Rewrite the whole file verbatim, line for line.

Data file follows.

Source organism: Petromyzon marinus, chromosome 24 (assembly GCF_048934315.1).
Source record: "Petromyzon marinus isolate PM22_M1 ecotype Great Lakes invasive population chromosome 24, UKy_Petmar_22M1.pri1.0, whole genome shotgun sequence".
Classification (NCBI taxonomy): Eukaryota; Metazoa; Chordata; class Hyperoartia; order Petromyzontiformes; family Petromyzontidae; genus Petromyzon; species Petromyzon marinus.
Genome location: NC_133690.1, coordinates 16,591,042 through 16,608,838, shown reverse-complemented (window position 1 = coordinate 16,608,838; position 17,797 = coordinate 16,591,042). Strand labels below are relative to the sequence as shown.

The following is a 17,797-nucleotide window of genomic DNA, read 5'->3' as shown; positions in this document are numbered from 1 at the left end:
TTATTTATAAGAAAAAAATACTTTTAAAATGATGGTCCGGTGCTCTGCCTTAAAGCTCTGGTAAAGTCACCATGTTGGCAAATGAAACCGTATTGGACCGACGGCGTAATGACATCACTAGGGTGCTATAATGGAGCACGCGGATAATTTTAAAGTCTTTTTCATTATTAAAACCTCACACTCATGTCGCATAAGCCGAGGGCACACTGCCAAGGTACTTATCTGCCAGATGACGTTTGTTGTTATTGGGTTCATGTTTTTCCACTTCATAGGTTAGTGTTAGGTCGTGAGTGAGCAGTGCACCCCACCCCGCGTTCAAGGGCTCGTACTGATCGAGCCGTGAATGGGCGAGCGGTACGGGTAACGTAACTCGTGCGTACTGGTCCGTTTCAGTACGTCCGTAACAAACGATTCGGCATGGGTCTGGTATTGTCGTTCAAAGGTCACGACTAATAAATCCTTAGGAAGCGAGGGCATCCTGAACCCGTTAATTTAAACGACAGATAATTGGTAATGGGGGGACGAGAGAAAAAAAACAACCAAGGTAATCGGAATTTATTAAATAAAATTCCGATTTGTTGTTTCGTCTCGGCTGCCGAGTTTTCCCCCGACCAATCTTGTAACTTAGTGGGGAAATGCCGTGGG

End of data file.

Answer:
Source organism: Petromyzon marinus, chromosome 24 (assembly GCF_048934315.1).
Source record: "Petromyzon marinus isolate PM22_M1 ecotype Great Lakes invasive population chromosome 24, UKy_Petmar_22M1.pri1.0, whole genome shotgun sequence".
Classification (NCBI taxonomy): Eukaryota; Metazoa; Chordata; class Hyperoartia; order Petromyzontiformes; family Petromyzontidae; genus Petromyzon; species Petromyzon marinus.
Genome location: NC_133690.1, coordinates 16,591,042 through 16,608,838, shown reverse-complemented (window position 1 = coordinate 16,608,838; position 17,797 = coordinate 16,591,042). Strand labels below are relative to the sequence as shown.

The following is a 17,797-nucleotide window of genomic DNA, read 5'->3' as shown; positions in this document are numbered from 1 at the left end:
TTATTTATAAGAAAAAAATACTTTTAAAATGATGGTCCGGTGCTCTGCCTTAAAGCTCTGGTAAAGTCACCATGTTGGCAAATGAAACCGTATTGGACCGACGGCGTAATGACATCACTAGGGTGCTATAATGGAGCACGCGGATAATTTTAAAGTCTTTTTCATTATTAAAACCTCACACTCATGTCGCATAAGCCGAGGGCACACTGCCAAGGTACTTATCTGCCAGATGACGTTTGTTGTTATTGGGTTCATGTTTTTCCACTTCATAGGTTAGTGTTAGGTCGTGAGTGAGCAGTGCACCCCACCCCGCGTTCAAGGGCTCGTACTGATCGAGCCGTGAATGGGCGAGCGGTACGGGTAACGTAACTCGTGCGTACTGGTCCGTTTCAGTACGTCCGTAACAAACGATTCGGCATGGGTCTGGTATTGTCGTTCAAAGGTCACGACTAATAAATCCTTAGGAAGCGAGGGCATCCTGAACCCGTTAATTTAAACGACAGATAATTGGTAATGGGGGGACGAGAGAAAAAAAACAACCAAGGTAATCGGAATTTATTAAATAAAATTCCGATTTGTTGTTTCGTCTCGGCTGCCGAGTTTTCCCCCGACCAATCTTGTAACTTAGTGGGGAAATGCCGTGGG